On those capital projects, Nussbaum responded to critics that money was being spent when there was no actual work being accomplished. “A lot of capital projects cannot be done in one year. There is the planning phase, the design phase and construction phase and we need to show the full cost of that project,” he said.

London left the dais after Nussbaum spoke – he had a plane to catch in the morning – and didn’t vote on the budget. The die had been cast, he said. The budget passed 6-0 without significant cuts.

In fact, most of the critics and KBNA members also left. 

The budget still gives the Village the lowest property tax rate of any municipality in Miami-Dade County, with a millage rate of 3.1245.

Taking into account that property values have risen 9.3%, that translates to an average tax increase of 8.79%. Residents who are homesteaded get a break because their property value increase is capped at 3.0%.

Former Mayor Mike Davey said Nussbaum was key in refuting claims  “that were tossed up there” during public comments. “The staff can only respond with facts – but the facts show people what’s really what’s going on,” Davey said.

Davey’s former colleague on the Council – Ignacio Segurola – suggested during public comment that Williamson wasn’t being honest about his budget to the current Council. 

“We live in the Village of Key Biscayne, not Fantasy Island,” Segurola said. “You just need to eliminate the waste, the over-budgeting, and everyone gets fully funded, and we don’t get over-taxed.”

Fausto Gomez, who ran for mayor last year, said there “was an orgy of overspending.”

Mayor Mayra Peña Lindsay was more specific, telling the Council not to spend money on a new forklift, among other points about zero-based budgeting.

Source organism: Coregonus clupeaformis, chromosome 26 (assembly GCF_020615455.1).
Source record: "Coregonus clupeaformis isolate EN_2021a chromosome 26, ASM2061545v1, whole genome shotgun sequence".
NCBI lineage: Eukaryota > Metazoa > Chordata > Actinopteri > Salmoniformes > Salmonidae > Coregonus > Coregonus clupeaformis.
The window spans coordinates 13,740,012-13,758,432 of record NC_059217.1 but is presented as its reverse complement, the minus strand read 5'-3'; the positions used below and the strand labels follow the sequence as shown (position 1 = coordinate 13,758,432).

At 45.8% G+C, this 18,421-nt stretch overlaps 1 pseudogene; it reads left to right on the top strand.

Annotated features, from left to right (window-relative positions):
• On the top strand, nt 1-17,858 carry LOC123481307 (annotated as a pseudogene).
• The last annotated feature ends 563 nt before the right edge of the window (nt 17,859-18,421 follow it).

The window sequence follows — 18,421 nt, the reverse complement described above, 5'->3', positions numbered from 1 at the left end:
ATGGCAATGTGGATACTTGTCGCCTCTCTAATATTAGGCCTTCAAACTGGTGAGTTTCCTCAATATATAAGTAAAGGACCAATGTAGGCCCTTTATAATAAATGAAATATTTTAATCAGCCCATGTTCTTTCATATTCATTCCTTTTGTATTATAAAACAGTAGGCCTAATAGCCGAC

Former Key Biscayne Mayor Mayra Peña Lindsay speaks to the Village Council during the final budget meeting on Tuesday, Sept. 26. (KBI Photo: John Pacenti)

There was also the wacky. One speaker created his own budget for the Council to consider – never mind the months spent by staff. Another suggested that too much money was being spent on maintaining athletic fields. 

In July, Nussbaum was honored as a business leader when the South Florida Business Journal named him to its annual 40 Under 40 list.  He is a staffer who is respected by both sides – on Tuesday night a couple KBNA members fawned over him during a break. 

“You go sit with him and he will explain things. A lot of the times I’ve spoken to him, he doesn’t even have to refer to notes,” Davey said. “He knows this stuff. He’s committed.”

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JOHN PACENTI is the executive editor of the Key Biscayne Independent. John has worked for The Associated Press, the Palm Beach Post, Daily Business Review, and WPTV-TV.

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JOHN PACENTI is the executive editor of the Key Biscayne Independent. John has worked for The Associated Press, the Palm Beach Post, Daily Business Review, and WPTV-TV.